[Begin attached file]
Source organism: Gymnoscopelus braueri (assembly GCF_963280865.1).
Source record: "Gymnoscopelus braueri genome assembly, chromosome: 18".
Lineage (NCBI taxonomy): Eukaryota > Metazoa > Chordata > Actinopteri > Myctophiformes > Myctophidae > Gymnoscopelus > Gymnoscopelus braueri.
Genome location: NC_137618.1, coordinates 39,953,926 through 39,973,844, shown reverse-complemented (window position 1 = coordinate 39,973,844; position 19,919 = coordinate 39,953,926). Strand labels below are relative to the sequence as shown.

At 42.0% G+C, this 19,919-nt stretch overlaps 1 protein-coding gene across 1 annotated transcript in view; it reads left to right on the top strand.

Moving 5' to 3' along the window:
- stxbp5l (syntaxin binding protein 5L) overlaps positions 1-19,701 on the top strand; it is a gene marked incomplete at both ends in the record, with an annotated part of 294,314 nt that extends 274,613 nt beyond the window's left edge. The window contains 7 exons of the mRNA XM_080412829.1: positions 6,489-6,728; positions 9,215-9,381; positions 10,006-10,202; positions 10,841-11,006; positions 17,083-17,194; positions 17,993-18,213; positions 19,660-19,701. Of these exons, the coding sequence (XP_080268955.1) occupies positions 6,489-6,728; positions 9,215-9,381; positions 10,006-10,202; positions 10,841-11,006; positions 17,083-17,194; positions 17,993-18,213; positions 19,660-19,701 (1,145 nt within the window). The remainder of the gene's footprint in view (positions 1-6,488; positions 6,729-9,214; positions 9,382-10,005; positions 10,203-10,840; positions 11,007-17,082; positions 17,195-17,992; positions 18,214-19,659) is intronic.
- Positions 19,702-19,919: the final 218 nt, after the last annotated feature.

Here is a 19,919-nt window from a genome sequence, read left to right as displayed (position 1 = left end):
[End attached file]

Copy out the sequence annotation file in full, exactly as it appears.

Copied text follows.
Source organism: Gymnoscopelus braueri (assembly GCF_963280865.1).
Source record: "Gymnoscopelus braueri genome assembly, chromosome: 18".
Lineage (NCBI taxonomy): Eukaryota > Metazoa > Chordata > Actinopteri > Myctophiformes > Myctophidae > Gymnoscopelus > Gymnoscopelus braueri.
Genome location: NC_137618.1, coordinates 39,953,926 through 39,973,844, shown reverse-complemented (window position 1 = coordinate 39,973,844; position 19,919 = coordinate 39,953,926). Strand labels below are relative to the sequence as shown.

At 42.0% G+C, this 19,919-nt stretch overlaps 1 protein-coding gene across 1 annotated transcript in view; it reads left to right on the top strand.

Moving 5' to 3' along the window:
- stxbp5l (syntaxin binding protein 5L) overlaps positions 1-19,701 on the top strand; it is a gene marked incomplete at both ends in the record, with an annotated part of 294,314 nt that extends 274,613 nt beyond the window's left edge. The window contains 7 exons of the mRNA XM_080412829.1: positions 6,489-6,728; positions 9,215-9,381; positions 10,006-10,202; positions 10,841-11,006; positions 17,083-17,194; positions 17,993-18,213; positions 19,660-19,701. Of these exons, the coding sequence (XP_080268955.1) occupies positions 6,489-6,728; positions 9,215-9,381; positions 10,006-10,202; positions 10,841-11,006; positions 17,083-17,194; positions 17,993-18,213; positions 19,660-19,701 (1,145 nt within the window). The remainder of the gene's footprint in view (positions 1-6,488; positions 6,729-9,214; positions 9,382-10,005; positions 10,203-10,840; positions 11,007-17,082; positions 17,195-17,992; positions 18,214-19,659) is intronic.
- Positions 19,702-19,919: the final 218 nt, after the last annotated feature.

Here is a 19,919-nt window from a genome sequence, read left to right as displayed (position 1 = left end):